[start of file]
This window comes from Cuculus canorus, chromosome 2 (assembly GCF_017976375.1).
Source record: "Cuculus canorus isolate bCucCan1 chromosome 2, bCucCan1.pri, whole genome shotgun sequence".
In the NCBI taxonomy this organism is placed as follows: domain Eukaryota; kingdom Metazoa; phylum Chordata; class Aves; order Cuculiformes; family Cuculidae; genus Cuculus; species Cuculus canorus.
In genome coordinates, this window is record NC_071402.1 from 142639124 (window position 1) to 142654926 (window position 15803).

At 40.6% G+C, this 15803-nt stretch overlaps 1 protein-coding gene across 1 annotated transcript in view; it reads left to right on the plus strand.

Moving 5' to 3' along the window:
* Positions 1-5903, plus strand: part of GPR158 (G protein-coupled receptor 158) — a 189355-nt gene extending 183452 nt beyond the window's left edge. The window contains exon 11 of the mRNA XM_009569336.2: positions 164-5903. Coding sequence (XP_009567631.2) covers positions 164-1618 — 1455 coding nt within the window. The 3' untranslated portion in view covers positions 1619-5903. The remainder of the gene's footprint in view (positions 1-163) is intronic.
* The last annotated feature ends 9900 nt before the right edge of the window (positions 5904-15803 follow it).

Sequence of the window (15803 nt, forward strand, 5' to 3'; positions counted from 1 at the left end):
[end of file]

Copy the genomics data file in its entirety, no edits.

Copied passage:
This window comes from Cuculus canorus, chromosome 2 (assembly GCF_017976375.1).
Source record: "Cuculus canorus isolate bCucCan1 chromosome 2, bCucCan1.pri, whole genome shotgun sequence".
In the NCBI taxonomy this organism is placed as follows: domain Eukaryota; kingdom Metazoa; phylum Chordata; class Aves; order Cuculiformes; family Cuculidae; genus Cuculus; species Cuculus canorus.
In genome coordinates, this window is record NC_071402.1 from 142639124 (window position 1) to 142654926 (window position 15803).

At 40.6% G+C, this 15803-nt stretch overlaps 1 protein-coding gene across 1 annotated transcript in view; it reads left to right on the plus strand.

Moving 5' to 3' along the window:
* Positions 1-5903, plus strand: part of GPR158 (G protein-coupled receptor 158) — a 189355-nt gene extending 183452 nt beyond the window's left edge. The window contains exon 11 of the mRNA XM_009569336.2: positions 164-5903. Coding sequence (XP_009567631.2) covers positions 164-1618 — 1455 coding nt within the window. The 3' untranslated portion in view covers positions 1619-5903. The remainder of the gene's footprint in view (positions 1-163) is intronic.
* The last annotated feature ends 9900 nt before the right edge of the window (positions 5904-15803 follow it).

Sequence of the window (15803 nt, forward strand, 5' to 3'; positions counted from 1 at the left end):